Conceptually, loneliness arises from the need of belonging in a person going unmet; therefore signaling a need to form a meaningful connection with others for survival. Herein, loneliness is depicted as a deterrent to survival and overall life satisfaction, thus impeding on our mental health. Loneliness has shown to be a common factor among anxiety, depressive, and even psychotic disorders. Moreover, it appears that sustained loneliness or increases in the subjective feelings of loneliness is a risk factor for depression, social anxiety, and paranoia. Interestingly, depression is experienced as a subsequent reaction to loneliness (Cacioppo et al., 2010) while paranoia is a precursor to loneliness (Lim et al, 2016). It was also found that social anxiety is directly related to loneliness, a finding that may be expected as “those experiencing high levels of social anxiety are likely to avoid the social contact that can reduce loneliness” (Lim et al., 2016).
So, how do we combat loneliness? How does Bert find Ernie, and vice versa? The American Psychological Association states that loneliness is best combatted by a focus inward that addresses the negative thoughts underlying our loneliness (Novotney, 2019). This inward exploration of our loneliness has proven more effective than social skill training, enhancements in social support, or increased opportunities for social interaction (Masi et al., 2010). When challenging our negative thoughts about our self-worth and how others perceive us, we can become empowered and can restructure our cognitions. By engaging with our thoughts, feelings and perceptions we gain familiarity and comfort with them, thus allowing eventual mastery and healthy objectivity that allows for accurate appraisal of interpersonal events that deter distorted, harmful thinking. Paradoxically, this inward focus of ourselves and our loneliness may allow us to focus more on others, as we often all crave the same aspects out of life (e.g., connection, belongingness, love, intimacy, good humor, tenderness). Herein, one can gain insight about themselves in regards to what he/she craves, and in turn, can recognize this in his/her potential acquaintance in a manner that provokes meaningful interaction between two otherwise lonely individuals. So, how does Bert find Ernie? Bert must first find himself, and in that endeavor he will certainly locate Ernie.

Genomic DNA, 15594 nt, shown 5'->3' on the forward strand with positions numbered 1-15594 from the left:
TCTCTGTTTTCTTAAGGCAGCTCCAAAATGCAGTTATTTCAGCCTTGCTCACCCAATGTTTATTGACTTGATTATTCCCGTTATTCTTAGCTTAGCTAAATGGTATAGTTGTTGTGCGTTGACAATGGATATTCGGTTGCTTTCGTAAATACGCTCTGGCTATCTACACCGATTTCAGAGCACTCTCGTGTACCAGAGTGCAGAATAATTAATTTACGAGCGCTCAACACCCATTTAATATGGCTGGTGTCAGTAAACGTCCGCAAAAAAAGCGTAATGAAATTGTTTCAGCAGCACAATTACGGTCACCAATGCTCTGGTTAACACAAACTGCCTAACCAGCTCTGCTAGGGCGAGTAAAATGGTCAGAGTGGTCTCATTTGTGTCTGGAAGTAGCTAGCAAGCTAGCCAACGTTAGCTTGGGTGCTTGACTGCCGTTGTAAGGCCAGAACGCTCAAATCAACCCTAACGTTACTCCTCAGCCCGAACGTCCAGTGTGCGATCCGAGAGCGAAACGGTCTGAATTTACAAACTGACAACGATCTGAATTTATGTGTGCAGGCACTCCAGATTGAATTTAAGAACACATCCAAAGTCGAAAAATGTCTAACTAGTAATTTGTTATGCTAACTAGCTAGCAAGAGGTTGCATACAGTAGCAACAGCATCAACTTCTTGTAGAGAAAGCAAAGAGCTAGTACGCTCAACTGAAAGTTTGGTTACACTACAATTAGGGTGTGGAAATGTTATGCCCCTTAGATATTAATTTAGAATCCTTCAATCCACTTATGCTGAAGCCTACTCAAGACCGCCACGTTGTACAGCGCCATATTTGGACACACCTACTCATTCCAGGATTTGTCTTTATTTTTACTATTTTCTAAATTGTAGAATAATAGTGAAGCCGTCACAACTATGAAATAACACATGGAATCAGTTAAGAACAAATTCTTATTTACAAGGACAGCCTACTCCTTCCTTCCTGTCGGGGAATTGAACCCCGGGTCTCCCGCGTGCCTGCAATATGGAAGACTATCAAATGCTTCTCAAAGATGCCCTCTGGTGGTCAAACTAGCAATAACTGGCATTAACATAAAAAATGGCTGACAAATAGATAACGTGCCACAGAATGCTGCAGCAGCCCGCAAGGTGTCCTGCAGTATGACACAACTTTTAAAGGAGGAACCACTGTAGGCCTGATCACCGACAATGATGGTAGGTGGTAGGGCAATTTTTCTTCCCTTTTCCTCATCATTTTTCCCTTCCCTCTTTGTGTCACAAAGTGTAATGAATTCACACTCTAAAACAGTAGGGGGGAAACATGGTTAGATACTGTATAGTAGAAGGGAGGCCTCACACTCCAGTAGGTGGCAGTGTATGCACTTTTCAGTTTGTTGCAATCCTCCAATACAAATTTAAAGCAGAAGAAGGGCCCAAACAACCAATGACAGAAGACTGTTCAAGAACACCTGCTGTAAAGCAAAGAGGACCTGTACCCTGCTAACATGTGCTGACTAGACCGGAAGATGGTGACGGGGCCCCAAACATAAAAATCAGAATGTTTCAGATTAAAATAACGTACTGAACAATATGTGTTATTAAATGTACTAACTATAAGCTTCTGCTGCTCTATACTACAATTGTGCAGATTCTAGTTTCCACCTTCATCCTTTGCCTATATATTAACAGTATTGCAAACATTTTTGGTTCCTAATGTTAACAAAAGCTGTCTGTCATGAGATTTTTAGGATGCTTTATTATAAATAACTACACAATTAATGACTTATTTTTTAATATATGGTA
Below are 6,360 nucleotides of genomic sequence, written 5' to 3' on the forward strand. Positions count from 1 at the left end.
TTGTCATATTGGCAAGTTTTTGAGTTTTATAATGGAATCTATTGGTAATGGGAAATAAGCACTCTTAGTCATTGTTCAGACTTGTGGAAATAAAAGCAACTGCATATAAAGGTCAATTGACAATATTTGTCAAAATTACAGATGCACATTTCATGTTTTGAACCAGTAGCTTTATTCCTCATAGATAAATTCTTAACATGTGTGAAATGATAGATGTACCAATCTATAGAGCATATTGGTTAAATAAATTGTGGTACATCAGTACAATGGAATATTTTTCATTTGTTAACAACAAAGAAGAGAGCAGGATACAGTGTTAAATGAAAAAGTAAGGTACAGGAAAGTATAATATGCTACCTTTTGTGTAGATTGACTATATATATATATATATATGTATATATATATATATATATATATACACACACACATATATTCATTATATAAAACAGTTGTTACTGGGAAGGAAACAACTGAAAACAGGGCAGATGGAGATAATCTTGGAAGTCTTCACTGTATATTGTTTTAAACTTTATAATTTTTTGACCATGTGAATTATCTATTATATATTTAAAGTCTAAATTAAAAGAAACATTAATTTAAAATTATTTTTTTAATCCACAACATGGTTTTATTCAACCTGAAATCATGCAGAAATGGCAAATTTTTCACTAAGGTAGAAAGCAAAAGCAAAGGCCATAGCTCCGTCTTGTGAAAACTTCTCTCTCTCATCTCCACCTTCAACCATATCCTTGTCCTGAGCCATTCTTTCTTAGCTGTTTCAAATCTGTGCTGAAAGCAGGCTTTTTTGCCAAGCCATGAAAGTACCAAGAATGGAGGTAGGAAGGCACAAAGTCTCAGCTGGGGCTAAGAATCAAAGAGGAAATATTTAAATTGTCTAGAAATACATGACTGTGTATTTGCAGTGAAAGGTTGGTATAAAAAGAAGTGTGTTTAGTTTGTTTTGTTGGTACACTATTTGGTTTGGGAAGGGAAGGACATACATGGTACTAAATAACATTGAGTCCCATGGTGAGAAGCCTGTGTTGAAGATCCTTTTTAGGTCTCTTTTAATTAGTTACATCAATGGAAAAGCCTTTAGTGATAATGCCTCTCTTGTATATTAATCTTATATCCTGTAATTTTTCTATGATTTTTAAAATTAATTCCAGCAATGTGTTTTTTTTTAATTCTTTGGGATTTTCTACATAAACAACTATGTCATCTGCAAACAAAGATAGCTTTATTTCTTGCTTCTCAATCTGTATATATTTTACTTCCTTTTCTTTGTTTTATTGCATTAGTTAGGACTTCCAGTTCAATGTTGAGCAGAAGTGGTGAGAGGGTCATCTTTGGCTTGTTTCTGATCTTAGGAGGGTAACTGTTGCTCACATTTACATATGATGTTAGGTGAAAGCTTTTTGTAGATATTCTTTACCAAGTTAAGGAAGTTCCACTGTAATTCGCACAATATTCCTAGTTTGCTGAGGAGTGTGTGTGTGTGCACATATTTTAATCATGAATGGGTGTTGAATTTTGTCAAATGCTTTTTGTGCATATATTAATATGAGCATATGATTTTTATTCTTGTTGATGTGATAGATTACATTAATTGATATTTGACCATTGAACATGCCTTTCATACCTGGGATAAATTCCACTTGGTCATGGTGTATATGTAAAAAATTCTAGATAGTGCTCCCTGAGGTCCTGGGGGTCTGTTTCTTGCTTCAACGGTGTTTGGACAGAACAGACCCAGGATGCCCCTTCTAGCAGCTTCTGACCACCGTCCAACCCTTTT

If you struggle from loneliness and hope to see yourself through to a more socially satisfying life, please consider consulting with the clinicians at Town Center Psychology. You are not alone!
Cacioppo, J. T., Fowler, J. H., & Christakis, N. A. (2009). Alone in the crowd: The structure and spread of loneliness in large social network. Journal of Personality and Social Psychology, 97, 977-991. doi: 10.1037/a0016076
Hawkley, L. C., Wroblewski, K., Kaiser, T., Luhmann, M., & Schumm, L. P. (2019). Are U.S. older adults getting lonelier? Age, period, and cohort differences. Psychology and Aging, 34, 1144-1157. http://dx.doi.org/10.1037/pag0000365
Luhmann, M. & Hawkley, L. C. (2016). Age differences in loneliness from late adolescence to oldest old age. Developmental Psychology, 52, 943-959. http://dx.doi.org/10.1037/dev00001
Masi, C. M., Chen, H. Y., Hawkley, L. C., & Cacioppo, J. T. (2010). A meta-analysis of interventions to reduce loneliness. Personality and Social Psychology Review, 15, 219-266.
Newall, N. E., Chipperfield, J. G., Clifton, R. A., Perry, R. P., Swift, A. U., & Ruthig, J. C. (2009). Causal beliefs, social participation, and loneliness among older adults: A longitudinal study. Journal of Social and Personal Relationships, 26, 273–290. http://dx.doi.org/10.1177/0265407509106718
Novotney, A. (2020, June, 1). The risks of social isolation. American Psychological Association. https://www.apa.org/monitor/2019/05/ce-corner-isolation
Peplau, L. A., & Perlman, D. (Eds.). (1982). Loneliness: A sourcebook of current theory, research, and therapy. New York, NY: Wiley.
Queen, T. L., Stawski, R. S., Ryan, L. H., & Smith, J. (2014). Loneliness in a day: Activity engagement, time alone, and experienced emotions. Psychology and Aging, 29, 297-305. http://dx.doi.org/10.1037/a0036889